============
Buddhism says about the rounded shape of the earth. You can see it from this explanation about the continents in Earth which says the first continent is connected to the last continent.

These are the four main continents on earth according to Buddhism which are connected to the next continent as a circle:

1.) Jambudvīpa (Sanskrit) or Jambudīpa (Pāli)
2.) Pūrvavideha or Pubbavideha
3.) Aparagodānīya or Aparagoyāna
4.) Uttarakuru

Jambudvīpa is connected to Pūrvavideha,
Pūrvavideha is connected to Uttarakuru,
Aparagodānīya is connected to Uttarakuru,
Uttarakuru is connected to Jambudvīpa too.

The rounded shape of the earth made the connection between Uttarakuru and Jambudvīpa. So those four continents in Buddhism indirectly says the rounded shape of the Earth.

When it is midday on the continent of Jambudvīpa, the sun is setting on the continent of Pūrvavideha in the east and rising above the continent of [Apara]godānīya in the west, while it is midnight on the continent of Uttarakuru in the north. When it is midday in [Apara]godānīya, the sun is setting in Jambudvīpa and rising in Uttarakuru, while it is midnight in [Pūrva]videha. When it is midday in Uttarakuru, the sun is setting in [Apara]godānīya and rising in [Pūrva]videha, while it is midnight in Jambudvīpa. When it is midday in [Pūrva]videha, the sun is setting in Uttarakuru and rising in Jambudvīpa, while it is midnight in [Apara]-godānīya. Here when Jambudvīpa is in the east [at sunrise], [Pūrva]videha is in the west. If Jambudvīpa is in the west [at sunset], [Pūrva]videha is in the east. If [Apara]godānīya is in the west, Uttarakuru is in the east. If Uttarakuru is in the west, [Apara]godānīya is in the east. (Page #: 295-296 https://www.bdkamerica.org/system/files ... 3_2018.pdf 3)

Uttarakuru is the highest continent of the three continents [besides Jambudvīpa], this
land surpasses the others and so is called Uttarā, which in the Indian language means “highest.”

Suresh
Since its from the "BDK English Tripiṭaka Series" and copyrighted by "Bukkyō Dendō Kyōkai" (it says so right in the article you linkded) it seems very very unlikely that it is from the tipitaka.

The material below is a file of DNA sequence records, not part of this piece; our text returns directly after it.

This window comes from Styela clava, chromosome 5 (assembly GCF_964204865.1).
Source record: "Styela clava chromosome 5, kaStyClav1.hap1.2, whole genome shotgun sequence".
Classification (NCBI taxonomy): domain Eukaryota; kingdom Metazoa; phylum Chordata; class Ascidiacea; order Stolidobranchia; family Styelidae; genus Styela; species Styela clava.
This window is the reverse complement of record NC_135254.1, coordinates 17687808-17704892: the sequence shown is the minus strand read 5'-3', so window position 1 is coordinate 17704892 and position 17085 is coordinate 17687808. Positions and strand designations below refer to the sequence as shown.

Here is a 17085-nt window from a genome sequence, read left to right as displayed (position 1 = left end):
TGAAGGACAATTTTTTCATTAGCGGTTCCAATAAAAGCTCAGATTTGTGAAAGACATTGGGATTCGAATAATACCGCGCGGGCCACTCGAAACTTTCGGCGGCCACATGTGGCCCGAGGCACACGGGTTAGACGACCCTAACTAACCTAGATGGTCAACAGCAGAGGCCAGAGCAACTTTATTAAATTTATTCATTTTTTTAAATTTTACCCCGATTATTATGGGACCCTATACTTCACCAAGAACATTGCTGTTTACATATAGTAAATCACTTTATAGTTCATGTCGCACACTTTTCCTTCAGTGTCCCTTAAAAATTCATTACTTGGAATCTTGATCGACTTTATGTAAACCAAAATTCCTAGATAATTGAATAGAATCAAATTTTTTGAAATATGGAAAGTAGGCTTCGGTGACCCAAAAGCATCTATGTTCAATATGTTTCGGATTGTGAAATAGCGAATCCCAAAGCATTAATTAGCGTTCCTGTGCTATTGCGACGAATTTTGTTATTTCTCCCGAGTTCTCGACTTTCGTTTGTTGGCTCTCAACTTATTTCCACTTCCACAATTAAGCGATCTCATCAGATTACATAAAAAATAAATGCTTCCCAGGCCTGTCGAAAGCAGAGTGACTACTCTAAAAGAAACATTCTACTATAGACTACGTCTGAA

chownah

SarathW
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Re: Why Buddha did not say that the world is round?

Post by SarathW » Sat Nov 09, 2019 4:14 am

Thanks.
Is this Mahayana or something else?
“As the lamp consumes oil, the path realises Nibbana”

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Dhammanando
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Re: Why Buddha did not say that the world is round?

Post by Dhammanando » Sat Nov 09, 2019 4:16 am

SarathW wrote:
Sat Nov 09, 2019 2:49 am
What is the source of the follwoing?
Is it from Tipitaka?
It's from the 30th sūtra in the Chinese Dīrgha Āgama. Some parts of it have parallels in the Pali Tipiṭaka:

Kokālika Sutta AN 10.89; SN 6.10; Snp 3.10
Turūbrahma Sutta SN 6.9
Devadūta Sutta AN 3.36; MN 130

But there's no Pali parallel to the sūtra's long section on the earth's geography.
“Keep to your own pastures, bhikkhus, walk in the haunts where your fathers roamed.
If ye thus walk in them, Māra will find no lodgement, Māra will find no foothold.”
— Cakkavattisīhanāda Sutta

SarathW
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Re: Why Buddha did not say that the world is round?

Post by SarathW » Sat Nov 09, 2019 4:24 am

But there's no Pali parallel to the sūtra's long section on the earth's geography.
Thank you, Bhante.
So where the Chinees Agama got this idea from?
How far this can be traced back to?
“As the lamp consumes oil, the path realises Nibbana”

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Dhammanando
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Re: Why Buddha did not say that the world is round?

Post by Dhammanando » Sat Nov 09, 2019 4:31 am

SarathW wrote:
Sat Nov 09, 2019 4:24 am
So where the Chinees Agama got this idea from?
How far this can be traced back to?
If you read the sūtra in the BDK link (it's the very last one, starting on page 151) you'll see it's quite a composite work, combining some material that's typical of the Nikāyas as a whole with other material of a kind that in the Theravada texts would be more typical of the commentaries.
“Keep to your own pastures, bhikkhus, walk in the haunts where your fathers roamed.
If ye thus walk in them, Māra will find no lodgement, Māra will find no foothold.”
— Cakkavattisīhanāda Sutta